KI participates in Stockholm Pride
Last week Stockholm Pride took place. The festival is part of a global movement to improve the life situation and rights of LGBTQ individuals. Karolinska Institutet participated again in this year’s colourful manifestation.
At Karolinska Institutet, everyone's equal opportunities and equal rights are fundamental, and part of an undertaking that is constantly worked on. KI has a great responsibility as an educational organiser, particularly as the healthcare personnel of the future are educated here.
“Our students shall graduate with the right knowledge to provide LGBTQ individuals with adequate care and support, no matter where they are in the care chain,” says Karin Dahlman-Wright, Vice President at Karolinska Institutet.
Great participation in the parade
One of the festival's great highlights was the Pride Parade on Saturday. According to the organiser Stockholm Pride, around 50,000 participants and 500,000 spectators took part. Ahead of the parade, Karolinska Institutet invited attendees to a warm-up party at Solna campus, serving snacks and non-alcoholic beverages. For the second year in a row, staff and students of Karolinska Institutet joined the parade together with several other educational institutions under a common flag, Academic Pride.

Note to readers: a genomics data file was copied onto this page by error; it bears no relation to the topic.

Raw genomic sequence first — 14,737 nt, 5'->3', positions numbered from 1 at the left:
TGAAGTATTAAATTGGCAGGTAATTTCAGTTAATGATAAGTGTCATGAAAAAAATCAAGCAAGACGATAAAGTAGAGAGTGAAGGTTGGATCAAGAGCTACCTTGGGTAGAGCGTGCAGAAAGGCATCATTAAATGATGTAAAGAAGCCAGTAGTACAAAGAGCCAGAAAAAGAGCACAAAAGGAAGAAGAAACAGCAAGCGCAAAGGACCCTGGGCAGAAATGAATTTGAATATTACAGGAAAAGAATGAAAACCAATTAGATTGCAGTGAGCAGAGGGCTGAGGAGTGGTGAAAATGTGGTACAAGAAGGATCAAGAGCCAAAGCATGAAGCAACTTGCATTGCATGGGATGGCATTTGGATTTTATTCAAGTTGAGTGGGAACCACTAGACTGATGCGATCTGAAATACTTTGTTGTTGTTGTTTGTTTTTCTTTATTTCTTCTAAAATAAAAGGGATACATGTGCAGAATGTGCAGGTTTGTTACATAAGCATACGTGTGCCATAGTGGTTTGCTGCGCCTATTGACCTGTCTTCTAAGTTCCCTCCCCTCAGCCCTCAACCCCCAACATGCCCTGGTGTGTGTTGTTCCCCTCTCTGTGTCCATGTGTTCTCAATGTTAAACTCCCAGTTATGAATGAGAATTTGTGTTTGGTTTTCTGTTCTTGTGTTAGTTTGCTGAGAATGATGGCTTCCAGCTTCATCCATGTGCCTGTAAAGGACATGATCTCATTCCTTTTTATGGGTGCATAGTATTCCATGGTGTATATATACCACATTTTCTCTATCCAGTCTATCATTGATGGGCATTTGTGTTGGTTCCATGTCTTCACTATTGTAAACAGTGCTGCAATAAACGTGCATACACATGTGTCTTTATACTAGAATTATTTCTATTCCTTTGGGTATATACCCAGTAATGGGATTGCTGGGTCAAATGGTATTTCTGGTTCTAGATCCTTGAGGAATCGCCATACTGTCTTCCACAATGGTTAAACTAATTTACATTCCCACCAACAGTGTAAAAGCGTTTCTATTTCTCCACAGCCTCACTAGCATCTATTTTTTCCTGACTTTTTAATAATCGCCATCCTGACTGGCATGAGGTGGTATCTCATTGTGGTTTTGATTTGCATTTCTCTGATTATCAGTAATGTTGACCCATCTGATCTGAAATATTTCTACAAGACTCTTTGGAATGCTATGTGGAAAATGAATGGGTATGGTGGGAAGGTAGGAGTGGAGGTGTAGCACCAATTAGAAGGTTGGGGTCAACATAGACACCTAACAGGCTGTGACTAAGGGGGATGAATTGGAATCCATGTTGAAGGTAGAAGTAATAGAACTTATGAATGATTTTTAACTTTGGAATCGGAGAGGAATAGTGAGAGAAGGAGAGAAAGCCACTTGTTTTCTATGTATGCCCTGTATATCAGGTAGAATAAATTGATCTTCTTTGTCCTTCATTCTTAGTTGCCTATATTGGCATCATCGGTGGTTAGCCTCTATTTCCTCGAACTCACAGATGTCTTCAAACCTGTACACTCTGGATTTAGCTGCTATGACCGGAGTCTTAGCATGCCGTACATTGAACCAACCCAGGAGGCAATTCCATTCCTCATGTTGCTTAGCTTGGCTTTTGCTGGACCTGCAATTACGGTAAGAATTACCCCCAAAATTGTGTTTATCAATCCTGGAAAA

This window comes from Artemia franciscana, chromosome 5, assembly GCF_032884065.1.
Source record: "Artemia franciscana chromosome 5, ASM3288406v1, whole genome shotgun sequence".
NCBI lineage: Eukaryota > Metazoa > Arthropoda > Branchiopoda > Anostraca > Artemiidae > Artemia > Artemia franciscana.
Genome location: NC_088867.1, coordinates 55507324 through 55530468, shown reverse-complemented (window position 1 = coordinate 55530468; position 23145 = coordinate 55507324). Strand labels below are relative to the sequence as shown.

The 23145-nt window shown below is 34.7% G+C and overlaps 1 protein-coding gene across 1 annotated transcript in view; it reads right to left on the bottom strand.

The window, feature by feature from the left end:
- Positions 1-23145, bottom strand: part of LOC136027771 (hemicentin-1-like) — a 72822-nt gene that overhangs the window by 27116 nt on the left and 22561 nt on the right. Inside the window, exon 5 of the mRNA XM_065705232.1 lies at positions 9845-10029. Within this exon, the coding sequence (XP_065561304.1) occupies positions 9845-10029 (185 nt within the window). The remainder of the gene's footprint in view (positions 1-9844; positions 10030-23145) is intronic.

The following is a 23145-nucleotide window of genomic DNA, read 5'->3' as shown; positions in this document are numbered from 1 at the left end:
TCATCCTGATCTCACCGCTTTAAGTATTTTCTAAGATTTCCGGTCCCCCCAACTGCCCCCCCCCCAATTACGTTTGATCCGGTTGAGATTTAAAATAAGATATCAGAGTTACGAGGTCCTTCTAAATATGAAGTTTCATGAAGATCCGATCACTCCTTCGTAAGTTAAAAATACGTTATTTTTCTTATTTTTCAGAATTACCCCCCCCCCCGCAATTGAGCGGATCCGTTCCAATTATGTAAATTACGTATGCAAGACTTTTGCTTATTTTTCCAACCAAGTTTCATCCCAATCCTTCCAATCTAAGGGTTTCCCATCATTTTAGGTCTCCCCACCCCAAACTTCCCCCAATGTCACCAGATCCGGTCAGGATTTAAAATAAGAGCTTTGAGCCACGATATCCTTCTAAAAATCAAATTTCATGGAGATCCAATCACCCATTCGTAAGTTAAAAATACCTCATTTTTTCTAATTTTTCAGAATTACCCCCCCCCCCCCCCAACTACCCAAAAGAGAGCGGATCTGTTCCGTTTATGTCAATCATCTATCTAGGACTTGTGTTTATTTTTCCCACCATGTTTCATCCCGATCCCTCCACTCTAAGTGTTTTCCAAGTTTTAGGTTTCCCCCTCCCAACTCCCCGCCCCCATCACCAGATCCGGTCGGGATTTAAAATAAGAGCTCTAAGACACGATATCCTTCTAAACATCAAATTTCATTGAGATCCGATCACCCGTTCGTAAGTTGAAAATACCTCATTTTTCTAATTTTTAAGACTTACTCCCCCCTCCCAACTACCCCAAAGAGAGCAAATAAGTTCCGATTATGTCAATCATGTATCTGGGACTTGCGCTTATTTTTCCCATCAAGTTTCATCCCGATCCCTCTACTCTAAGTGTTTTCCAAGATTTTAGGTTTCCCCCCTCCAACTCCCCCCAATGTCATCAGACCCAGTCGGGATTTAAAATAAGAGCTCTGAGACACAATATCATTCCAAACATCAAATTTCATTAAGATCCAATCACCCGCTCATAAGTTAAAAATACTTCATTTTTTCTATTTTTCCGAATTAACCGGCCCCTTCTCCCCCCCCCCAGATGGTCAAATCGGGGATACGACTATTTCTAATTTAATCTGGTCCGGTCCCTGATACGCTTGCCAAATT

“However, it is important that we do not limit our activities and manifestations for everyone’s equal rights to individual days or a single week here or there. These are issues and perspectives that we need to work on continuously – and together,” says Karin Dahlman-Wright.
Important research on the health of LGBTQ individuals
Karolinska Institutet was also represented in Pride House, which is a forum for exchanging experiences and discussing challenges related to LGBTQ issues. One of the items on the agenda was a seminar held by Karolinska Institutet researchers Richard Bränström and Arjan Van Der Star on how societal factors affect the health of LGBTQ individuals. Depression, addiction, suicidal thoughts and suicide attempts are higher among LGBTQ individuals than the rest of the population.
Bränström's research shows that there is a clear connection between a country's laws and norms and the state of health of its inhabitants. The more discriminating the legislation is and the more restrictive social norms there are about sexuality and gender identity, the greater the ill health among LGBTQ individuals.
“On the positive side, we can see that both activism and dissemination of knowledge have proven effective in changing norms and attitudes on a structural level. This in turn, has led to, amongst other things, changes at a legislative and policy level, with positive health effects,” concludes Richard Bränström.
LGBTQ is an umbrella term referring collectively to people who identify as lesbian, gay, bisexual, transgender, questioning, and/or queer.